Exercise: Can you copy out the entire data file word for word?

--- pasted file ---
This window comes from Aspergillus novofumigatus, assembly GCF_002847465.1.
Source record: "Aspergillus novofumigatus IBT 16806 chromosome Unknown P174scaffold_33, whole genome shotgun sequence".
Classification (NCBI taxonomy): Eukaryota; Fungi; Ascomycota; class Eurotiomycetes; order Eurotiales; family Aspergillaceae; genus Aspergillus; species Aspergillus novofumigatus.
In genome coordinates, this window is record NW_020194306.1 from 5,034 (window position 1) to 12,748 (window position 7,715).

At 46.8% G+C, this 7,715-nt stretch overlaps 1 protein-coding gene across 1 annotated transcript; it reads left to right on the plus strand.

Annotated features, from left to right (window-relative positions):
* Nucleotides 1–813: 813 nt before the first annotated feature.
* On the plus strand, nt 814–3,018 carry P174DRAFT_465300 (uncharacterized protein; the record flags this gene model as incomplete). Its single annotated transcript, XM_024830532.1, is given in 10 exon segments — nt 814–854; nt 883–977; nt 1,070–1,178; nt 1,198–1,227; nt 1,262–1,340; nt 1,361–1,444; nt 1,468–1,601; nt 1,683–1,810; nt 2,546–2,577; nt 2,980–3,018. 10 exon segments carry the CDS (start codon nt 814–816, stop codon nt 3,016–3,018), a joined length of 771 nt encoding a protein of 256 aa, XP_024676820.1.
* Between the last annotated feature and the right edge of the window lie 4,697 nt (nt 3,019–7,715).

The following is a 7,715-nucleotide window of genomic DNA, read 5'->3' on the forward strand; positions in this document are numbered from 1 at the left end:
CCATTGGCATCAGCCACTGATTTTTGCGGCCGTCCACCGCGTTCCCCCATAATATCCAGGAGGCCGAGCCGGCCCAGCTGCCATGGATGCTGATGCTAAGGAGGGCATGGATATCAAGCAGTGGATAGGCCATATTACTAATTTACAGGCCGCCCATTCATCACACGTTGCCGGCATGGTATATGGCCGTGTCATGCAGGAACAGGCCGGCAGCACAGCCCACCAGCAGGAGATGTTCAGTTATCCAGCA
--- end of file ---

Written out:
This window comes from Aspergillus novofumigatus, assembly GCF_002847465.1.
Source record: "Aspergillus novofumigatus IBT 16806 chromosome Unknown P174scaffold_33, whole genome shotgun sequence".
Classification (NCBI taxonomy): Eukaryota; Fungi; Ascomycota; class Eurotiomycetes; order Eurotiales; family Aspergillaceae; genus Aspergillus; species Aspergillus novofumigatus.
In genome coordinates, this window is record NW_020194306.1 from 5,034 (window position 1) to 12,748 (window position 7,715).

At 46.8% G+C, this 7,715-nt stretch overlaps 1 protein-coding gene across 1 annotated transcript; it reads left to right on the plus strand.

Annotated features, from left to right (window-relative positions):
* Nucleotides 1–813: 813 nt before the first annotated feature.
* On the plus strand, nt 814–3,018 carry P174DRAFT_465300 (uncharacterized protein; the record flags this gene model as incomplete). Its single annotated transcript, XM_024830532.1, is given in 10 exon segments — nt 814–854; nt 883–977; nt 1,070–1,178; nt 1,198–1,227; nt 1,262–1,340; nt 1,361–1,444; nt 1,468–1,601; nt 1,683–1,810; nt 2,546–2,577; nt 2,980–3,018. 10 exon segments carry the CDS (start codon nt 814–816, stop codon nt 3,016–3,018), a joined length of 771 nt encoding a protein of 256 aa, XP_024676820.1.
* Between the last annotated feature and the right edge of the window lie 4,697 nt (nt 3,019–7,715).

The following is a 7,715-nucleotide window of genomic DNA, read 5'->3' on the forward strand; positions in this document are numbered from 1 at the left end:
CCATTGGCATCAGCCACTGATTTTTGCGGCCGTCCACCGCGTTCCCCCATAATATCCAGGAGGCCGAGCCGGCCCAGCTGCCATGGATGCTGATGCTAAGGAGGGCATGGATATCAAGCAGTGGATAGGCCATATTACTAATTTACAGGCCGCCCATTCATCACACGTTGCCGGCATGGTATATGGCCGTGTCATGCAGGAACAGGCCGGCAGCACAGCCCACCAGCAGGAGATGTTCAGTTATCCAGCA